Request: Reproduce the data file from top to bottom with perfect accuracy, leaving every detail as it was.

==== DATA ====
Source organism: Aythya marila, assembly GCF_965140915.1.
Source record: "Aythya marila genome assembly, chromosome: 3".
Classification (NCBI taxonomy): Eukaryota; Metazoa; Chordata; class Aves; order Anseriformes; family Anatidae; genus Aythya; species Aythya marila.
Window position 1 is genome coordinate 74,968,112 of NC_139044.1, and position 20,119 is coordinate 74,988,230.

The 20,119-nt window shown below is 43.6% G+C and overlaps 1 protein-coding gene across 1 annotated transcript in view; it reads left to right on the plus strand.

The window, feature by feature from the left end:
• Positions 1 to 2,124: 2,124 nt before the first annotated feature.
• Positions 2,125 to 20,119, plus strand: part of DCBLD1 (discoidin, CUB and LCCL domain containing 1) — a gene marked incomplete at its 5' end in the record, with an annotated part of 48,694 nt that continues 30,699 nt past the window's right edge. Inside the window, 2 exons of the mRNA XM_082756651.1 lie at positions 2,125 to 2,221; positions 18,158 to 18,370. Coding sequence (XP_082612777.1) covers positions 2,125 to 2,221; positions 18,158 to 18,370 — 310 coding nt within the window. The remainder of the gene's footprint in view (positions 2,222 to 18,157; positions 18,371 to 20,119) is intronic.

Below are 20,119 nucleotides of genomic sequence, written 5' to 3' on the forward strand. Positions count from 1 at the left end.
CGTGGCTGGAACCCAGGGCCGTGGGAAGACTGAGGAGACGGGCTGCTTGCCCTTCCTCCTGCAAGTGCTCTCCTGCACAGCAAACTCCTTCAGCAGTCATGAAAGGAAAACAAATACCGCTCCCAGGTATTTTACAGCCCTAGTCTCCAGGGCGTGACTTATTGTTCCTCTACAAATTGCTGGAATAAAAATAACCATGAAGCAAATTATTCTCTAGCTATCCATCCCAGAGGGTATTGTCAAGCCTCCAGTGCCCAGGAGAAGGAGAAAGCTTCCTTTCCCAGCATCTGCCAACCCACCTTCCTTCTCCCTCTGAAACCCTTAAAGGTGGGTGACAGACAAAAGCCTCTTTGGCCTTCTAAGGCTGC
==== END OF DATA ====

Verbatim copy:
Source organism: Aythya marila, assembly GCF_965140915.1.
Source record: "Aythya marila genome assembly, chromosome: 3".
Classification (NCBI taxonomy): Eukaryota; Metazoa; Chordata; class Aves; order Anseriformes; family Anatidae; genus Aythya; species Aythya marila.
Window position 1 is genome coordinate 74,968,112 of NC_139044.1, and position 20,119 is coordinate 74,988,230.

The 20,119-nt window shown below is 43.6% G+C and overlaps 1 protein-coding gene across 1 annotated transcript in view; it reads left to right on the plus strand.

The window, feature by feature from the left end:
• Positions 1 to 2,124: 2,124 nt before the first annotated feature.
• Positions 2,125 to 20,119, plus strand: part of DCBLD1 (discoidin, CUB and LCCL domain containing 1) — a gene marked incomplete at its 5' end in the record, with an annotated part of 48,694 nt that continues 30,699 nt past the window's right edge. Inside the window, 2 exons of the mRNA XM_082756651.1 lie at positions 2,125 to 2,221; positions 18,158 to 18,370. Coding sequence (XP_082612777.1) covers positions 2,125 to 2,221; positions 18,158 to 18,370 — 310 coding nt within the window. The remainder of the gene's footprint in view (positions 2,222 to 18,157; positions 18,371 to 20,119) is intronic.

Below are 20,119 nucleotides of genomic sequence, written 5' to 3' on the forward strand. Positions count from 1 at the left end.
CGTGGCTGGAACCCAGGGCCGTGGGAAGACTGAGGAGACGGGCTGCTTGCCCTTCCTCCTGCAAGTGCTCTCCTGCACAGCAAACTCCTTCAGCAGTCATGAAAGGAAAACAAATACCGCTCCCAGGTATTTTACAGCCCTAGTCTCCAGGGCGTGACTTATTGTTCCTCTACAAATTGCTGGAATAAAAATAACCATGAAGCAAATTATTCTCTAGCTATCCATCCCAGAGGGTATTGTCAAGCCTCCAGTGCCCAGGAGAAGGAGAAAGCTTCCTTTCCCAGCATCTGCCAACCCACCTTCCTTCTCCCTCTGAAACCCTTAAAGGTGGGTGACAGACAAAAGCCTCTTTGGCCTTCTAAGGCTGC